Adam Van Winkle’s Abraham Anyhow: Award-winning Literature by an SIU Alum

Adam Van Winkle’s Abraham Anyhow:  Award-winning Literature by an SIU Alum

SIU grad and Cairo High School English teacher Adam Van Winkle saw his novel Abraham Anyhow (Red Dir
Dustin Duncan

SIU grad and Cairo High School English teacher Adam Van Winkle saw his novel Abraham Anyhow (Red Dirt Press, 148 pages, paperback, $15.95) published in April, highlighted by the Southern Literary Review as the June Read of the Month, and recently learned his novel was nominated for a Pushcart Prize.

Van Winkle describes Abraham Anyhow as two projects coming together, and an attempt to create a fictional universe surrounded by “Texoma,” the name locals have given the northern Texas/southern Oklahoma border. He is a graduate of Whitesboro High School in Texas, a town sporting a population of about 3,793 people.

Van Winkle said he followed the path of authors Larry McMurtry and Donald Ray Pollock, who have taken their hometown areas and made fictional universes about them.

“I was doing that with my short stories,” he said, “so it seemed like a natural fit for a longer book.”

Van Winkle’s dad was the mayor of a small town Oakland, Oklahoma, with a population of 674. He said his dad negotiated against a highway deal that would have caused his town to use imminent domain to acquire property in his and other towns. In reality, the deal never happened, but Van Winkle’s book is a fictionalized version of what would have 
if it did.

He classified the book as “grit-lit,” saying it’s about people who find themselves on the hard side of life, instead of the heroic side, while having all the same flaws as everyday people.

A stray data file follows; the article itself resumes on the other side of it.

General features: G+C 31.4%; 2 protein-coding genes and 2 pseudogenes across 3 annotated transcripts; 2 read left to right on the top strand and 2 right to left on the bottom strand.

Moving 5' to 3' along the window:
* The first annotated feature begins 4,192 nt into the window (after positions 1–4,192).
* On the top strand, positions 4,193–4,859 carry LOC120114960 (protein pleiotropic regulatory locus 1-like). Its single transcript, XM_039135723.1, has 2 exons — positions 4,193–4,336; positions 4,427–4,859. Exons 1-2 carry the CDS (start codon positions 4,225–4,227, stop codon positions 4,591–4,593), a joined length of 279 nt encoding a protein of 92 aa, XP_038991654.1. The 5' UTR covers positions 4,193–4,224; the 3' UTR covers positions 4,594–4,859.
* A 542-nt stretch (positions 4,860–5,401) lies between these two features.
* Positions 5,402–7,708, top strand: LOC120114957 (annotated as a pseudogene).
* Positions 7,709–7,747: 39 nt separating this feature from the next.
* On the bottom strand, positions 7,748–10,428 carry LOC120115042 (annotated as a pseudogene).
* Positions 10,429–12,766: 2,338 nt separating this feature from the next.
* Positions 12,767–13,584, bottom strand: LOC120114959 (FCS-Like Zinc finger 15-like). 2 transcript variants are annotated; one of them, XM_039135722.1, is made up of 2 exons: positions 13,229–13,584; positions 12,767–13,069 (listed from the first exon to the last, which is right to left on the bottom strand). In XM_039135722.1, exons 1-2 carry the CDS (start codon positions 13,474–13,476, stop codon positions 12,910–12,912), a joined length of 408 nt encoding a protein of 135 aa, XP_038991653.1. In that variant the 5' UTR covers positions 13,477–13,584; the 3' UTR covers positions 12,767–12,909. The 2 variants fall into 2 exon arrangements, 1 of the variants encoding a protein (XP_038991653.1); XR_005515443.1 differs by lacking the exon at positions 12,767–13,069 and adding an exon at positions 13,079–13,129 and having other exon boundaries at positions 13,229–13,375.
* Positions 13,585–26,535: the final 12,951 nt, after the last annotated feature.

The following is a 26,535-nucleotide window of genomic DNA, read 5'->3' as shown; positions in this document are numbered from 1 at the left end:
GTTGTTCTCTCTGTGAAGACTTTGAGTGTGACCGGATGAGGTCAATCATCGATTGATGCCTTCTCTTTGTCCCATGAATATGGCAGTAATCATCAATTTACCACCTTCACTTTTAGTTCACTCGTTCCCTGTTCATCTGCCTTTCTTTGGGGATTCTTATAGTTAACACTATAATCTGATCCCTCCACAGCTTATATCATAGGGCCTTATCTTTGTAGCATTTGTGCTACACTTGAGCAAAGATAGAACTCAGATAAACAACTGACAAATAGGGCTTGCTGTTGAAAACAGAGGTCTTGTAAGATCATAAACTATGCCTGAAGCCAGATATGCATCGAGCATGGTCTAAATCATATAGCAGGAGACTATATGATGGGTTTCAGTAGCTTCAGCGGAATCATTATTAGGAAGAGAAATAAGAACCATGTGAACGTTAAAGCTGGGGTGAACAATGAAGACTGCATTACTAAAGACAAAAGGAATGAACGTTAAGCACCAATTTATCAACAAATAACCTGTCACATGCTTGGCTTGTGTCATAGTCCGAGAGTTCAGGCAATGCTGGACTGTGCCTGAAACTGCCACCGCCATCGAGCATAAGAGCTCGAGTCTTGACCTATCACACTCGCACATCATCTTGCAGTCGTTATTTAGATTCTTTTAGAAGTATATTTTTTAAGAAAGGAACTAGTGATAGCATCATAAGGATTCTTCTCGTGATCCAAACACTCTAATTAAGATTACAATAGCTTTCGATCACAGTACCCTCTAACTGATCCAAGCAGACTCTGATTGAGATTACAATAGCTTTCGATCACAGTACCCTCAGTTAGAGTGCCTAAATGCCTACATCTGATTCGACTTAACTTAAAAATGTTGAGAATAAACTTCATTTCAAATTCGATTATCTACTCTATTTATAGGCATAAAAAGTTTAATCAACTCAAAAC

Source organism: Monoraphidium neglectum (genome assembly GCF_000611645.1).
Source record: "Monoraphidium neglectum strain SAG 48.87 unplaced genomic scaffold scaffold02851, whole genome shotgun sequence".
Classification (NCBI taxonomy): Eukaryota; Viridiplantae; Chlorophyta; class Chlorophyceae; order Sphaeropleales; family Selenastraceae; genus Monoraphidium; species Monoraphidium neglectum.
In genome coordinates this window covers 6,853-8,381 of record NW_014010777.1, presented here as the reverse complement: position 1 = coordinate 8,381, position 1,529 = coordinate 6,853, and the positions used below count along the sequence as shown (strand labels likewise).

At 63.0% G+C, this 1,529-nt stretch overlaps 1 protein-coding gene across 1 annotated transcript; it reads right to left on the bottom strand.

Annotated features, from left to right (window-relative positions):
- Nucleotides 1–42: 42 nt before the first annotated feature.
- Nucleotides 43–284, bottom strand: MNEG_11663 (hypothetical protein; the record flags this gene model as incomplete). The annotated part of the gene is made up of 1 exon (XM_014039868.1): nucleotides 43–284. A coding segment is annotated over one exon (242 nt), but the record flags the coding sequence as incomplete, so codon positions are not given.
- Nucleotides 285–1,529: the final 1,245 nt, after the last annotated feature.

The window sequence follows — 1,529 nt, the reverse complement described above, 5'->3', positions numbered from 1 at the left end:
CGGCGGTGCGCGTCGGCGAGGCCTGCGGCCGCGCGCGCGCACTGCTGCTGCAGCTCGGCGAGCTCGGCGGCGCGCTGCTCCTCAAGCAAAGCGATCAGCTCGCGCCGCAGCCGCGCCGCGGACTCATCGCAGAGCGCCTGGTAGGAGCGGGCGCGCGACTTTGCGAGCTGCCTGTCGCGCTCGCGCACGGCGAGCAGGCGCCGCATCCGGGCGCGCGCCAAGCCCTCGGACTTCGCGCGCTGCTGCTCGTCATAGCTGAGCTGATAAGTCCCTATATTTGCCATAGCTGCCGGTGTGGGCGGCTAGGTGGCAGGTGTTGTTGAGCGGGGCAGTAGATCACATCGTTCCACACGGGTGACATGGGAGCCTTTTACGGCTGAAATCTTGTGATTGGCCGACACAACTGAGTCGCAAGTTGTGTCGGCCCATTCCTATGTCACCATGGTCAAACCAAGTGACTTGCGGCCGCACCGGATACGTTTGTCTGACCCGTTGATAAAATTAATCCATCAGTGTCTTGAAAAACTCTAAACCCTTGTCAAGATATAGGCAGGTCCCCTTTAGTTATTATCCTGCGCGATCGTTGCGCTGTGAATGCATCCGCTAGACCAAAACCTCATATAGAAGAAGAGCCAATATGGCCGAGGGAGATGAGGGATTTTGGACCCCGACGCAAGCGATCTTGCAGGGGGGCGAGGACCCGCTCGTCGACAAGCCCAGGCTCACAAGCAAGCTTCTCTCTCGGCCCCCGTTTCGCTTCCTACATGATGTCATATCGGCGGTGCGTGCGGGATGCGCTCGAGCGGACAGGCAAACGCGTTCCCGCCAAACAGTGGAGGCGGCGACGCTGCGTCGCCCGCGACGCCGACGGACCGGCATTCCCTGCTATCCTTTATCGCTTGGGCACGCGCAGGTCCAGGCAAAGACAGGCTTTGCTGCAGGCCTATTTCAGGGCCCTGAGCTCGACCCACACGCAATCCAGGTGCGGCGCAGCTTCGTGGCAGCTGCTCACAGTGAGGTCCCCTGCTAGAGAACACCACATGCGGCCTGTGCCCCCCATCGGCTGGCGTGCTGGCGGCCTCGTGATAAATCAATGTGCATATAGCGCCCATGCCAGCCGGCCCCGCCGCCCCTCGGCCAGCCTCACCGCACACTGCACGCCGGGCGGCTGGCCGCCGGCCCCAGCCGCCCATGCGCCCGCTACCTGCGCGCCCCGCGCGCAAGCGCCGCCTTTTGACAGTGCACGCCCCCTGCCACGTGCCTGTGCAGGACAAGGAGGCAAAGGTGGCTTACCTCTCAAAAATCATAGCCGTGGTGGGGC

“All of my characters have something in their past that is holding them back, either because of guilt or anxiety, or the family structure raised them in such a way,” Van Winkle said. “The idea is that the way these characters move and do things are like the people I grew up with, not characters that are made for a story.”

The book isn’t without references to Southern Illinois as well. Actually, Van Winkle said there are about two or three Southern Illinois ties. He specifically mentioned a scene in the book where the father and son reunite after several years, and the book references Cobden.

Van Winkle obtained his undergraduate degree in philosophy from Texas Agricultural and Mechanical, then made the move to Southern Illinois for a graduate degree in English, studying literature. At SIU, he met his wife, Constance, and after graduating, the couple moved to the Upper Peninsula in Michigan to teach English. After a short time, they moved to Chicago and continued teaching. Eventually, Constance wanted to go back to school for her doctoral degree, and they ended up back at SIU.

Upon the return to Southern Illinois, Van Winkle said he zeroed in, teaching at Cairo, where he said the skills he developed in Chicago translated well. In addition, he said writing in Southern Illinois has been a pleasure. While in Chicago, he wrote in a basement, which wasn’t terrible; however, he said, starting at sunrise, writing on his front porch in Cobden while staring off into the woods, feels a lot better.

“People in Southern Illinois are a lot more like the people I grew up with than in Chicago, which helped spark something in my head for the stories,” he said.

Van Winkle said readers can find Abraham Anyhow at just about online bookstore. And be on the lookout for the second book of the trilogy, While They Are in the Field, which Van Winkle said is finished, though he hasn’t yet set a a publication date.


In addition to being a new novelist, Van Winkle and his wife are also the founders and editors of Cowboy Jamboree, classified by Van Winkle as a grit-lit magazine focused on the rural working class and revisionist western writing.